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Clover Health Stock Was Never a Squeeze Buy, but It’s Still Significantly Shorted


Clover Health (NASDAQ:CLOV) stock is a lightning rod. The disruptive health insurance company has been plagued by controversy all year and saw its shares tumble from $15 to $7. It trades today at a little more than $9.

A digital illustration of a stethoscope attached to a smartphone.

Source: Shutterstock

However, the stock has surged once again in recent weeks on far-above-average trading volume.

The comeback isn’t due to a big turnaround in Clover’s business prospects, at least not yet. Rather, traders have gravitated to CLOV stock on hopes of an epic short squeeze. These hopes have been partially met; Clover shares have rebounded to $11 as of this writing.

However, the squeeze hasn’t quite lived up to the excitement we saw out of r/WallStreetBets earlier this year. What’s going on with CLOV stock and is it set for a continued social media-fueled surge? Read on.

The Short Squeeze Begins

The excitement all kicked off with Benzinga post. It highlighted eight of the most shorted stocks in the market and listed Clover at number one.

For this post, Benzinga sourced its numbers from S3 Partners. According to those numbers, a stunning 144.7% of CLOV stock’s float had been shorted. That was way ahead of the next most-shorted company, PubMatic (NASDAQ:PUBM) which was only 50% shorted.

Benzinga’s staff writer specifically compared Clover’s apparent 145% short float position to the famous short squeeze over at GameStop (NYSE:GME).

GameStop was the most shorted stock on U.S. exchanges when it blasted off in January and was above 100% of the short float at one point. Thus, you can see how folks would draw a similar parallel for CLOV with its apparently sky-high short interest.

Soon, activity lit up on social media sites such as Reddit. Traders gravitated to Clover as the next GameStop-style market-breaking short squeeze.

Following the Benzinga post, trading activity spiked to as high as 40x CLOV stock’s normal daily turnover. Just as Ryan Cohen and Keith Gill aka Roaring Kitty were inspiration figures for the GME stock squeeze, traders looked to Chamath Palihapitiya to vanquish the short sellers in CLOV stock.

There was, however, a key problem with this theory.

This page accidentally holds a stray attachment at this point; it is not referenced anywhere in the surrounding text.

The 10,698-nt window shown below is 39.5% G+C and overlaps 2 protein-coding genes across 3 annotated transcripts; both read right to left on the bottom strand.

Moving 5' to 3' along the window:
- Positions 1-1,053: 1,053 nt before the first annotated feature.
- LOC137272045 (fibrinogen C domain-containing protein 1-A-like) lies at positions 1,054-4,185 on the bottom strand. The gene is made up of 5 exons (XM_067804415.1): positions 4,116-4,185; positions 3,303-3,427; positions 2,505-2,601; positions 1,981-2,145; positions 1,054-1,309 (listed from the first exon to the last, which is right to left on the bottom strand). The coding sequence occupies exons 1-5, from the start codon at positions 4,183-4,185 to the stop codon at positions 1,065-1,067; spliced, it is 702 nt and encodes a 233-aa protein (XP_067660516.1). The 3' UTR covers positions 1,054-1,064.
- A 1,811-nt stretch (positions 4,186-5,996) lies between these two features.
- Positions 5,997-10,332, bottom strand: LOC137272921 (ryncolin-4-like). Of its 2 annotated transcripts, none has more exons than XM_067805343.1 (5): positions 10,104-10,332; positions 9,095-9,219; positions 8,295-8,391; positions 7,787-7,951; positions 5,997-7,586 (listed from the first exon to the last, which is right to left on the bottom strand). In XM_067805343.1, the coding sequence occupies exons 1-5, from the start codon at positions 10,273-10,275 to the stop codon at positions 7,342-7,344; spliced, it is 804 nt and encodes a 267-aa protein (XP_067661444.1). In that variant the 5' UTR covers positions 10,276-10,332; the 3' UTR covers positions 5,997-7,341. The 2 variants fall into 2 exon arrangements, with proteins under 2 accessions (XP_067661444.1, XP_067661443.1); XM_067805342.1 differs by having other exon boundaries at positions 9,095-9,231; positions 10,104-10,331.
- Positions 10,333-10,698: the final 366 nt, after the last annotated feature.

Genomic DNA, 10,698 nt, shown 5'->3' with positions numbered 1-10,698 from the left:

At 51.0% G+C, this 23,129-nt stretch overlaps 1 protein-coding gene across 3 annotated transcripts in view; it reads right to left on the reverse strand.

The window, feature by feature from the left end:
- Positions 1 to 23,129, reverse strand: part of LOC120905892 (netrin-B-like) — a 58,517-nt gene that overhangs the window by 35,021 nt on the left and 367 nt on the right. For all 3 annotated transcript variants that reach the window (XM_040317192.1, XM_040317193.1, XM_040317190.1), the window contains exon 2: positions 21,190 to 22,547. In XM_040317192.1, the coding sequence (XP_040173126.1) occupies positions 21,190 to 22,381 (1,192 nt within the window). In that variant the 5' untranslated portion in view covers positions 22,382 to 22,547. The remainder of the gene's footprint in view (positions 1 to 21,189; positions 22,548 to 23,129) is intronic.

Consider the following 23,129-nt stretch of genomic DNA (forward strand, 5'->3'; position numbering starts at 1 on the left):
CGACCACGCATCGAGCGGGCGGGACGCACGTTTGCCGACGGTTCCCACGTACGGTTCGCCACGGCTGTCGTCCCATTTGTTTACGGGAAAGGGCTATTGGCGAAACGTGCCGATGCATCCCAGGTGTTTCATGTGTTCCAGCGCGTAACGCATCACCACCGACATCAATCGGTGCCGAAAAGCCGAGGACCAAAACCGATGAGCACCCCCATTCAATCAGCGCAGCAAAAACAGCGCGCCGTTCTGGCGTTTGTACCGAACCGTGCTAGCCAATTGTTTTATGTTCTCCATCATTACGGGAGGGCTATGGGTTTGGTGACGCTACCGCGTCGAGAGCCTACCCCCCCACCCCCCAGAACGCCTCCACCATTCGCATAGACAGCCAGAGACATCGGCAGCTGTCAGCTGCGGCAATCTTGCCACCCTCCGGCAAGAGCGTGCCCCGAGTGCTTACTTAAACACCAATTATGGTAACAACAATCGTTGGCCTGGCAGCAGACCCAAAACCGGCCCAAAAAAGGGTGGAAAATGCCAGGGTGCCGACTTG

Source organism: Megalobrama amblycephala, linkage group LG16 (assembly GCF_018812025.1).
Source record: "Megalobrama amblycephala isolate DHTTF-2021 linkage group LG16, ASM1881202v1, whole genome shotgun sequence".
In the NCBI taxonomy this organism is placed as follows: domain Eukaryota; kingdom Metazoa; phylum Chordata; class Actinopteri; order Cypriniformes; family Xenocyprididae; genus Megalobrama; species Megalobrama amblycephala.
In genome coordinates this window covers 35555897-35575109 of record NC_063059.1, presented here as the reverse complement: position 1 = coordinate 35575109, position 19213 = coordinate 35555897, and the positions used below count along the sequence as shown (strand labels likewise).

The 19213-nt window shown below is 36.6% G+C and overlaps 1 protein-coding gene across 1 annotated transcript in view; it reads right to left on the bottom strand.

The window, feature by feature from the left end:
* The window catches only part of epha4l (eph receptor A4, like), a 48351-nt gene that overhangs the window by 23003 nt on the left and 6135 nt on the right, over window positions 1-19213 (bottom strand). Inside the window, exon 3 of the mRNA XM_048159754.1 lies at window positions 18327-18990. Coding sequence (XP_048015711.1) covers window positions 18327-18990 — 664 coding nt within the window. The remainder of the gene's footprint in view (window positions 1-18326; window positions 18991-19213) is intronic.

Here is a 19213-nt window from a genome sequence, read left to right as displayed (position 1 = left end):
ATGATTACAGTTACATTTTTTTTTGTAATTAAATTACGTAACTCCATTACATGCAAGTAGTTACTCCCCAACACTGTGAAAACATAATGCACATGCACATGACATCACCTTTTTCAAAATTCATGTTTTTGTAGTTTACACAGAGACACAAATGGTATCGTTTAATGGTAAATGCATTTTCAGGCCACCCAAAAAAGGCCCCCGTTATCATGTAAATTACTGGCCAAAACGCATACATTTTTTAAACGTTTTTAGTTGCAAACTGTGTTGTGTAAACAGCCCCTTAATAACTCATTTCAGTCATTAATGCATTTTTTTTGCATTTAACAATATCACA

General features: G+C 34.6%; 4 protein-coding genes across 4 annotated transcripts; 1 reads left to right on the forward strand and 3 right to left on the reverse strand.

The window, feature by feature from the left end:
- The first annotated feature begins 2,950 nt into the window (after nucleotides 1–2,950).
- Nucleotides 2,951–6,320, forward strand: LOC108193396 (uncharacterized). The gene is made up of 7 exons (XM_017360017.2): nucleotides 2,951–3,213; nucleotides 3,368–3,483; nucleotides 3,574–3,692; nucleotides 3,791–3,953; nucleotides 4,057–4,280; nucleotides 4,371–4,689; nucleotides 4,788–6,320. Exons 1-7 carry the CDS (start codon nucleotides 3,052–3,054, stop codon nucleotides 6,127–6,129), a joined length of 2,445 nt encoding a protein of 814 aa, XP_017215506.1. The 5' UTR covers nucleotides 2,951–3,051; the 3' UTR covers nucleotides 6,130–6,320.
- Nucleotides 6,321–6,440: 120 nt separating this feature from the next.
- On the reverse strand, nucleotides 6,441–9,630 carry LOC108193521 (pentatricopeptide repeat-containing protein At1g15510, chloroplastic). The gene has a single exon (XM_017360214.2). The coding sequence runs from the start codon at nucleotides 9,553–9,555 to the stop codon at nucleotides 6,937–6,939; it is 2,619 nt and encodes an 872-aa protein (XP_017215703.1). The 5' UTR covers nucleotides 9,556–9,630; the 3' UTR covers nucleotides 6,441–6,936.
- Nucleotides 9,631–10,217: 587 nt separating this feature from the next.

Corrected Numbers

If you go back and read that Benzinga post today, it has been changed. Benzinga’s note reads as follows: “On April 19, S3 followed up suggesting Clover’s actual short percent of float is 36.9% based on an ‘updated’ float number from FactSet.”

It seems as if either S3 or FactSet had made some erroneous calculations here.

A prominent anonymous Twitter member, Keubiko, offered a detailed analysis of how the errant number came to be. In a post bluntly titled “Clover Health Is Not The Next GameStop,” Keubiko drilled down on the math.

It turns out that S3 had excluded the CEO’s shares from the calculations, leading to the mistake. S3 subsequently updated its data and put the new short interest figure at 37%, but by then, the cat was out the bag.

Reddit users continued to come up with their own tabulations, suggesting that the stock was still really more than 100% shorted.

As Keubiko highlighted, however, these subsequent calculations contained other mistakes, such as double-counting shares held by Palihapitiya. With the passage of time, data operators have reached the correct statistics.

Most financial sites now show CLOV stock having a short interest in the 30-40% of float range, as opposed to the previous overstated figures.

CLOV Stock Verdict

The basis of the initial short squeeze was erroneous. Factset’s data was off, and Benzinga and others amplified that faulty statistic until it took on a life of its own. If traders had known that Clover’s real short interest was around 35% instead of more than 100%, it’s doubtful CLOV stock would have exploded in the first place.

That said, pointing out that the short interest is “only” 35% doesn’t make quite as bearish an argument as it sounds. After all, 35% is still a whole ton of short interest. Even if it’s well shy of what was originally reported, 35% short interest definitely puts a stock in the spotlight for possible short squeezes.

From a broader perspective, it’s rarely a good idea to invest in a stock simply because you’re hoping for a short squeeze. Clover’s long-term fundamentals will determine where the stock goes in future months. The company has come under some fire for things such as not promptly disclosing a Department of Justice injury.

As far as the short squeeze narrative goes, however, both sides have a good point. CLOV stock probably isn’t the next GameStop. However, short-sellers have a large position in Clover nonetheless, and that sets the stage for more volatile trading going forward.

On the date of publication, Ian Bezek held a bullish position in GME stock via July $20 strike GME naked puts. He had no position in CLOV stock.

Ian Bezek has written more than 1,000 articles for InvestorPlace.com and Seeking Alpha. He also worked as a Junior Analyst for Kerrisdale Capital, a $300 million New York City-based hedge fund. You can reach him on Twitter at @irbezek.

Ian Bezek has written more than 1,000 articles for InvestorPlace.com and Seeking Alpha. He also worked as a Junior Analyst for Kerrisdale Capital, a $300 million New York City-based hedge fund. You can reach him on Twitter at @irbezek.

Article printed from InvestorPlace Media, https://investorplace.com/2021/05/clov-stock-never-squeeze-buy-still-significantly-shorted/.

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